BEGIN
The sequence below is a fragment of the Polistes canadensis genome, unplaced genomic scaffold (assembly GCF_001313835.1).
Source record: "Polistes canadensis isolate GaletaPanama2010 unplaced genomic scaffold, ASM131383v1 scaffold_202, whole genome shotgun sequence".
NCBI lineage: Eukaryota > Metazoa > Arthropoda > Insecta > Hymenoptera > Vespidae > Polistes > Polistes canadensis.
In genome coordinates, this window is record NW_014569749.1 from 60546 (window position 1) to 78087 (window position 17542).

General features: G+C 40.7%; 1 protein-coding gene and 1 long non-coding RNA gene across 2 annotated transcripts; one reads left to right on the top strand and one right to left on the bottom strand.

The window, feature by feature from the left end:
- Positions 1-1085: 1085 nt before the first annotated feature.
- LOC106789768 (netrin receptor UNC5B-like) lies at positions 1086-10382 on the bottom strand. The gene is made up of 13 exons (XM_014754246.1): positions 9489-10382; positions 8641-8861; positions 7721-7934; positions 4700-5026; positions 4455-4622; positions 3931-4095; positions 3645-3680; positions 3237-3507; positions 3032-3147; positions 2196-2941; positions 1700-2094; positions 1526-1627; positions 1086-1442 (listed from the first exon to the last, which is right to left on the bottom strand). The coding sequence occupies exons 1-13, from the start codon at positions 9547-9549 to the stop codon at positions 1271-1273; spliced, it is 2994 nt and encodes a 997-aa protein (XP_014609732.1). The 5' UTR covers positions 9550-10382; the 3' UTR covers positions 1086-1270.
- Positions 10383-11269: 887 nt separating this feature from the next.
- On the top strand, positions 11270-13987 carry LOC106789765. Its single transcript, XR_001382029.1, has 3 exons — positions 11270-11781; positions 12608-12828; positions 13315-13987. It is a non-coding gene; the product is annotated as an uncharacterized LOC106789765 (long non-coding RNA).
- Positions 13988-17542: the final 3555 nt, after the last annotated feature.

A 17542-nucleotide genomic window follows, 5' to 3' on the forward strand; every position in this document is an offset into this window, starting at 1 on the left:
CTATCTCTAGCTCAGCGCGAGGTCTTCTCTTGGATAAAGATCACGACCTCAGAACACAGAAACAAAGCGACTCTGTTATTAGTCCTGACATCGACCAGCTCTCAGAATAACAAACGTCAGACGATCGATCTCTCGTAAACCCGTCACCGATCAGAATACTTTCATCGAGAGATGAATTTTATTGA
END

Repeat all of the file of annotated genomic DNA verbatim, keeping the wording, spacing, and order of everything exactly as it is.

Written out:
The sequence below is a fragment of the Polistes canadensis genome, unplaced genomic scaffold (assembly GCF_001313835.1).
Source record: "Polistes canadensis isolate GaletaPanama2010 unplaced genomic scaffold, ASM131383v1 scaffold_202, whole genome shotgun sequence".
NCBI lineage: Eukaryota > Metazoa > Arthropoda > Insecta > Hymenoptera > Vespidae > Polistes > Polistes canadensis.
In genome coordinates, this window is record NW_014569749.1 from 60546 (window position 1) to 78087 (window position 17542).

General features: G+C 40.7%; 1 protein-coding gene and 1 long non-coding RNA gene across 2 annotated transcripts; one reads left to right on the top strand and one right to left on the bottom strand.

The window, feature by feature from the left end:
- Positions 1-1085: 1085 nt before the first annotated feature.
- LOC106789768 (netrin receptor UNC5B-like) lies at positions 1086-10382 on the bottom strand. The gene is made up of 13 exons (XM_014754246.1): positions 9489-10382; positions 8641-8861; positions 7721-7934; positions 4700-5026; positions 4455-4622; positions 3931-4095; positions 3645-3680; positions 3237-3507; positions 3032-3147; positions 2196-2941; positions 1700-2094; positions 1526-1627; positions 1086-1442 (listed from the first exon to the last, which is right to left on the bottom strand). The coding sequence occupies exons 1-13, from the start codon at positions 9547-9549 to the stop codon at positions 1271-1273; spliced, it is 2994 nt and encodes a 997-aa protein (XP_014609732.1). The 5' UTR covers positions 9550-10382; the 3' UTR covers positions 1086-1270.
- Positions 10383-11269: 887 nt separating this feature from the next.
- On the top strand, positions 11270-13987 carry LOC106789765. Its single transcript, XR_001382029.1, has 3 exons — positions 11270-11781; positions 12608-12828; positions 13315-13987. It is a non-coding gene; the product is annotated as an uncharacterized LOC106789765 (long non-coding RNA).
- Positions 13988-17542: the final 3555 nt, after the last annotated feature.

A 17542-nucleotide genomic window follows, 5' to 3' on the forward strand; every position in this document is an offset into this window, starting at 1 on the left:
CTATCTCTAGCTCAGCGCGAGGTCTTCTCTTGGATAAAGATCACGACCTCAGAACACAGAAACAAAGCGACTCTGTTATTAGTCCTGACATCGACCAGCTCTCAGAATAACAAACGTCAGACGATCGATCTCTCGTAAACCCGTCACCGATCAGAATACTTTCATCGAGAGATGAATTTTATTGA